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Университетское управление: практика и анализ

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The Ethical Underpinnings of World Class Universities

https://doi.org/10.15826/umpa.2019.05.036

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Аннотация

The public benefits of higher education have long been recognized. Higher education contributes to the public consensus; it transmits knowledge and attitudes toward the role of the citizen; and it may model good behavior in the face of controversy and sometimes intellectual acrimony. Great universities, perform these functions very well. This is among the reasons why attention has been paid to the characteristics of world class universities [1–3] as well as to the threats to university quality in the form of corruption in higher education. Attention has focused on the definition of corruption, the degree to which corruption occurs, and its economic impact [4–7].

This paper combines these lines of scholarship and explores the degree to which world class universities exhibit ethical qualities. The study defines ‘ethics’ in the management of a university. This includes mission statements which mention ethical issues, transparency in governance and fiscal affairs, codes of conduct for faculty, administrators and students, procedures for adjudication of infractions, and other elements. It then proposes a rating for the ethical infrastructure elements. Universities have been divided into two groups. First are universities listed on the Times Higher Education Supplement (THES) international ranking. The second are random samples of universities in countries which use English, Korean, Japanese, Georgian, Chinese, and Russian languages as the medium of instruction.

The paper poses three questions. First, how common is it for internationally-ranked universities to exhibit ethical char-acteristics on their websites? The answer is unambiguous: 98 % of the world class universities have established an ethical infrastructure of some kind. Second, which areas of the world are more likely to have universities which exhibit a depth of ethical infrastructure elements on their websites? In terms of countries, the most comprehensive ethics infrastructure can be found in Britain, the U.S., and Japan. Lastly, what is the relationship between the level of international ranking and the depth of ethical ingredients? The strength of the relationship is weak, suggesting that the depth of ethnical infrastructure is not an important determinant of ranking. However given the fact that virtually all ranked THES universities, across 40 counties, mentioned ethical infrastructure elements, suggests that having an ethical infrastructure is an important ingredient associated with other elements in a university’s reputation.

Об авторе

S. P. Heyneman
Vanderbilt University
Россия
Stephen P. Heyneman – PhD is Editor-in-Chief, International Journal of Educational Development and Professor Emeritus of International Education Policy in the Department of Leadership, Policy, and Organizations 


Список литературы

1. Altbach P. G. The costs and benefits of world-class universities. Academe 90 (1, January-February), 2004 (In Eng.).

2. Salmi J. The challenge of establishing world-class universities. Washington D. C., The World Bank, 2009 (In Eng.).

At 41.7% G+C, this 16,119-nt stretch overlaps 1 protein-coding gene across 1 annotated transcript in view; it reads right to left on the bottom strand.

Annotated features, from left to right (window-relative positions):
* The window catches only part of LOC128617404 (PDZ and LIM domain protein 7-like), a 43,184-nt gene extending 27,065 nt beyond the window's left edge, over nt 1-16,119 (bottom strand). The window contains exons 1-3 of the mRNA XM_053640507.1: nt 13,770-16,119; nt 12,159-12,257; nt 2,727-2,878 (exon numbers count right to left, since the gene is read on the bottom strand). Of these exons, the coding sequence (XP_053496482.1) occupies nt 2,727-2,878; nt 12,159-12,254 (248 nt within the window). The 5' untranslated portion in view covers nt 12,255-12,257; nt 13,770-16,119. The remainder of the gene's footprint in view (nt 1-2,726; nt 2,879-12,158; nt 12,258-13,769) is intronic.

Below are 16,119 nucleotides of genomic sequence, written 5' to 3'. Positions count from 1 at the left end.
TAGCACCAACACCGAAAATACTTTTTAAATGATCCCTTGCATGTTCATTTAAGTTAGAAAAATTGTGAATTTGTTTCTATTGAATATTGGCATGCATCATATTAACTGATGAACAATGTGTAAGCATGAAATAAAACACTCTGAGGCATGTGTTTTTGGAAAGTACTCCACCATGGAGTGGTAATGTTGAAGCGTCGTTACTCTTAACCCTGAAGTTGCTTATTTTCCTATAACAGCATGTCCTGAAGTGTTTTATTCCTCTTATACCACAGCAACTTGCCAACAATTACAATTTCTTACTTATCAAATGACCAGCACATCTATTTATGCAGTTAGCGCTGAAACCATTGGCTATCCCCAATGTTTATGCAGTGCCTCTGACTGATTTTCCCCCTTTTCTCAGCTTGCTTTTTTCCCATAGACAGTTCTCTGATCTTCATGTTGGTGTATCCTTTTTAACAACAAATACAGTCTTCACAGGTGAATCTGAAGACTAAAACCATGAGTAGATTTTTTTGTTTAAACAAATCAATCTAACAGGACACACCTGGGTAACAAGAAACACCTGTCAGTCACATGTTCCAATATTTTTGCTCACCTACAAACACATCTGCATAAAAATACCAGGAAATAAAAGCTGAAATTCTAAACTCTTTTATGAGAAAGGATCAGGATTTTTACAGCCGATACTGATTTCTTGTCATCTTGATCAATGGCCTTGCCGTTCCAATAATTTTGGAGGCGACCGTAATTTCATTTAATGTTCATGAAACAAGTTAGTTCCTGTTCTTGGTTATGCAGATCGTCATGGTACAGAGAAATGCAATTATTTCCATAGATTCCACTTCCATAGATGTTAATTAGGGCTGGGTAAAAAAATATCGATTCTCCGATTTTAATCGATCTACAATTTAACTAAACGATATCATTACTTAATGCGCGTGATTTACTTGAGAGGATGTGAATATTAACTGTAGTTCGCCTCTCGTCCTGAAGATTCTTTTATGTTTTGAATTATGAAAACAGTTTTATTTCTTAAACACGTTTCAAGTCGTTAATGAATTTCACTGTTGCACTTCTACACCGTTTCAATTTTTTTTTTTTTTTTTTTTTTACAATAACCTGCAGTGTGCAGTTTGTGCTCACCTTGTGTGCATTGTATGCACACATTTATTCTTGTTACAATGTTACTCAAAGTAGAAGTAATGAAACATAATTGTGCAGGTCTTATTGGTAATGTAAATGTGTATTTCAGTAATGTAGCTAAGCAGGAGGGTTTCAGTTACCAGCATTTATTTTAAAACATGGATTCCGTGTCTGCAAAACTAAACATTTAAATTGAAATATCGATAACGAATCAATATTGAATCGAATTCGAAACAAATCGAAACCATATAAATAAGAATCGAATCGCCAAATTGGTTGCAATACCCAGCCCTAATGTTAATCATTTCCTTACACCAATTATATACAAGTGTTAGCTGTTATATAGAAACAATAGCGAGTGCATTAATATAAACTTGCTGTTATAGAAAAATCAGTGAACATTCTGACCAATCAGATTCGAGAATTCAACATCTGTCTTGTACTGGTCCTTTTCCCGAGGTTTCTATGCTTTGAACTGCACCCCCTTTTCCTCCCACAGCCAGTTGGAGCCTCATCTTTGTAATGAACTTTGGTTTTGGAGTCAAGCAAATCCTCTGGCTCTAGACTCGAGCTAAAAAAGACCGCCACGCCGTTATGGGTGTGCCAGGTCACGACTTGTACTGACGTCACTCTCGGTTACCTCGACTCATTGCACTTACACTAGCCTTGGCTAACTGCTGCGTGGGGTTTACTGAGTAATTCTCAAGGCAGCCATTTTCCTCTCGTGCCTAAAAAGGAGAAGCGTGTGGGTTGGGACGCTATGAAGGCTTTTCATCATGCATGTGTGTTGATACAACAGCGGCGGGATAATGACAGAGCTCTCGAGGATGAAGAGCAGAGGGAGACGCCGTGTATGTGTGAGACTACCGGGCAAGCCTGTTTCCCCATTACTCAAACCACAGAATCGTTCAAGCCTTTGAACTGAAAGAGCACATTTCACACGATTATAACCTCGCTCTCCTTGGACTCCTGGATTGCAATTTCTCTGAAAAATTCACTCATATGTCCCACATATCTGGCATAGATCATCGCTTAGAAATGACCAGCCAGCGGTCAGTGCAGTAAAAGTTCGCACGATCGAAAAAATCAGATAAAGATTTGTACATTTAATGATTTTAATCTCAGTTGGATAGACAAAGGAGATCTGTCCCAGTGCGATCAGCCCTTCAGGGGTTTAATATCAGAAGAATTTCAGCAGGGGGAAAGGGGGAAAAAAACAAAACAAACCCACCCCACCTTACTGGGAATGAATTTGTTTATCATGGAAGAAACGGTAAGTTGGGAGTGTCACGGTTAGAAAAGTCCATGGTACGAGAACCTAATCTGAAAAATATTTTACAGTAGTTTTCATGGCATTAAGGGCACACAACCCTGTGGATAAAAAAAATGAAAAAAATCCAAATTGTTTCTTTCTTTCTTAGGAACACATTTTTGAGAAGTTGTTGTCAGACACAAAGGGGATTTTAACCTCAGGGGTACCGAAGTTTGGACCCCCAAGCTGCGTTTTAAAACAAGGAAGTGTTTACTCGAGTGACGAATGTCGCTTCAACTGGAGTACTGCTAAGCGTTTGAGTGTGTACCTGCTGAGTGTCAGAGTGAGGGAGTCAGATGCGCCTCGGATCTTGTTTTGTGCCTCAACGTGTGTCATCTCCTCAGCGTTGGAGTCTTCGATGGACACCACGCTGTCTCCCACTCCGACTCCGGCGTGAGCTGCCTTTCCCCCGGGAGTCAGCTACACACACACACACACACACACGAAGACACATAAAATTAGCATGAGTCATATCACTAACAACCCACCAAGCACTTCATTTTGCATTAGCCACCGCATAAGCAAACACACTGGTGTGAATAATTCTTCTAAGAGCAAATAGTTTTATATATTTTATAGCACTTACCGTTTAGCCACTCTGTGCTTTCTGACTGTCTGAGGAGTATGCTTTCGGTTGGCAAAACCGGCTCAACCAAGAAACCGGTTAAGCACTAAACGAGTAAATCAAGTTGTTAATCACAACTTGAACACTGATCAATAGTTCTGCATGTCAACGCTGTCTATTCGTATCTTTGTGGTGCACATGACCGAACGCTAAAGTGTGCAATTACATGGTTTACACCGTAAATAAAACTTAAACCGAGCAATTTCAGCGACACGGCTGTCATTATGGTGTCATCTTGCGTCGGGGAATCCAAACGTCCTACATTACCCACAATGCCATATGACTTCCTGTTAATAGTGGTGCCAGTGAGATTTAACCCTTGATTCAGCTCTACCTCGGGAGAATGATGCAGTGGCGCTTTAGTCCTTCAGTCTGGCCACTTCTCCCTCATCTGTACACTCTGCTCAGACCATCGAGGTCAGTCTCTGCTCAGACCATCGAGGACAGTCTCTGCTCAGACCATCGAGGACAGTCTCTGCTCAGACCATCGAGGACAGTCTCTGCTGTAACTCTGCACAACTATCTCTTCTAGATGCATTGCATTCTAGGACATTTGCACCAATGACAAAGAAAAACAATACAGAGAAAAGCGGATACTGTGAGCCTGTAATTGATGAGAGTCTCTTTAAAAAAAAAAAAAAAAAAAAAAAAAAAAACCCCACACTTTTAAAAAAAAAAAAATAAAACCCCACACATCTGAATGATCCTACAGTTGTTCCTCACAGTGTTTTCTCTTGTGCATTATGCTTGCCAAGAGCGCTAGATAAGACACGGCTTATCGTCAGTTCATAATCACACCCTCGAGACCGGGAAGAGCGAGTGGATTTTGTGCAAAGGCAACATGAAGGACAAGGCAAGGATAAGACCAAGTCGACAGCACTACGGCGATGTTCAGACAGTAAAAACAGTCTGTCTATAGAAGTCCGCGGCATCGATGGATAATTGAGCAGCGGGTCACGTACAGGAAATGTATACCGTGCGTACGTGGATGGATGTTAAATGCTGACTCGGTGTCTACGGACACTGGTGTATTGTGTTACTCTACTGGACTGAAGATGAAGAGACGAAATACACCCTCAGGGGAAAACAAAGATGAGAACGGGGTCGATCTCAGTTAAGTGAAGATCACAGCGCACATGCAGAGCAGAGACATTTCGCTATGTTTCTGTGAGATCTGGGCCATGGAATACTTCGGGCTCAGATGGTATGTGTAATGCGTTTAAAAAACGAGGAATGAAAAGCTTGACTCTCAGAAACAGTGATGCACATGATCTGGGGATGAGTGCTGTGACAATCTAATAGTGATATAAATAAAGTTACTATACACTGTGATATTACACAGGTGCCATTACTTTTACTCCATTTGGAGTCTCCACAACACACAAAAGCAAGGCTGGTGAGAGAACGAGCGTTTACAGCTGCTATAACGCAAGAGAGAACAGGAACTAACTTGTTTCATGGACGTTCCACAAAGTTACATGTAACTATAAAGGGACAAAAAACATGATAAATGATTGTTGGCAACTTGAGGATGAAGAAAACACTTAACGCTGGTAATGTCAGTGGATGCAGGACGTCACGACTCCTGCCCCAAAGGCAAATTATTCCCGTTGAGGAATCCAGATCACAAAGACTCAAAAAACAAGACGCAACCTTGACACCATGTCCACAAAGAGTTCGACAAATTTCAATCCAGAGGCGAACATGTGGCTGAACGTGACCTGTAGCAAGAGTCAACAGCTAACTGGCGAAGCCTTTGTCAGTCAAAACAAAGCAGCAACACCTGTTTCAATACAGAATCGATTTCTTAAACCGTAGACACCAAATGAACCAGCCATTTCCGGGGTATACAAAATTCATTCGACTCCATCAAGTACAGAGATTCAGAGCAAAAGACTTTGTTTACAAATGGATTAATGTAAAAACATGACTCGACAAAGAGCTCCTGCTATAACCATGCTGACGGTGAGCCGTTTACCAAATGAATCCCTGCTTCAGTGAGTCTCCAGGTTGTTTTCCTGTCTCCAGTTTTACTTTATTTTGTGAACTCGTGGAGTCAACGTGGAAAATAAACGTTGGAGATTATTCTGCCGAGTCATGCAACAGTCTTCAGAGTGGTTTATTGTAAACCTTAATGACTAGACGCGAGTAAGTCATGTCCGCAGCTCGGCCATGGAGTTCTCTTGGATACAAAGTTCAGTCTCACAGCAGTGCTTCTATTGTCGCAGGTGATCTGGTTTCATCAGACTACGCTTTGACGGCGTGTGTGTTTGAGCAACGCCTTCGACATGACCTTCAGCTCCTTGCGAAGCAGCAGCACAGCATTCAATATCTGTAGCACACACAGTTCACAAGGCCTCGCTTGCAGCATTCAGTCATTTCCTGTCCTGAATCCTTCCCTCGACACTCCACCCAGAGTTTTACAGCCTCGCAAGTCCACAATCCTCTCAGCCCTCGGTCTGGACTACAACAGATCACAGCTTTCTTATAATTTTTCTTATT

3. Heyneman S. P. and Lee Jeongwoo. «World Class Universities: the Sector Requirements», in Shin J. C. and Kehm B. (eds.) Institutionalization of World Class Universities in Global Competition. New York, Springer Publishers (forth-coming), 2012 (In Eng.).

4. Heyneman S. P. «Defining the Influence of Education on Social Cohesion», International Journal of Educational Policy, Research and Practice, 2004, 3 # 4 (Winter), pp. 73–97. (In Eng.).

5. Heyneman S. P. The Concern with corruption of ethnics in higher education, pp. 13–27 in Tricia Bertram Gallant (Ed.) Creating the Ethical Academy: A Systems Approach to Understanding Misconduct and Empowering Change New York: Routledge and Kegan Paul, 2010 (In Eng.).

6. Heyneman S. P. The Corruption of Ethics in Higher Education, International Higher Education, 2011, No. 62 (Winter), pp. 8–9. (In Eng.).

7. Heyneman S. P., Anderson K. A. and Nuraliyeva Nazym. The Cost of Corruption in Higher Education, Comparative Education Review, 2008, Vol. 51, No. 2, pp. 1–25. (In Eng.).

8. Task Force on Higher Education and Society. Higher Education in Developing Countries: Peril and Promise. Washington D. C., The World Bank, 2000 (In Eng.).

9. Silova Iveta , Johnson Mark Heyneman S. P. Education and the Crisis of Social Cohesion in Azerbaijan and Central Asia, Comparative Education Review, 2007, Vol. 51, No. 2 (May), pp. 159–180. (In Eng.).

10. Heyneman S. P. Three Universities in Georgia, Kazakhstan and Kyrgyzstan: the Struggle Against Corruption and For Social Cohesion, UNESCO Prospects, 2007, No. 3 (September), pp. 305–318. (In Eng.).

11. Heyneman S. P. Higher Education and Social Cohesion: A Comparative Perspective, 2007 pp. 55–79 in Higher Education in the New Century: Global Challenges and Innovative Ideas Philip Altbach and Patti McGill Peterson (eds.) Rotterdam: Sense Publishers in conjunction with UNESCO (with Richard Kraince, Nancy Lesko and Michael Bastedo) (June). (In Eng.).

12. Transparency International 2011 Perception of Corruption Index 2011, available at: http://cpi.transparency.org/cpi2011/results/ (accessed: 10.08.2019). (In Eng.).


Для цитирования:


Heyneman S.P. The Ethical Underpinnings of World Class Universities. Университетское управление: практика и анализ. 2019;23(5):6-11. https://doi.org/10.15826/umpa.2019.05.036

For citation:


Stephen P. Heyneman S.P. The Ethical Underpinnings of World Class Universities. University Management: Practice and Analysis. 2019;23(5):6-11. https://doi.org/10.15826/umpa.2019.05.036

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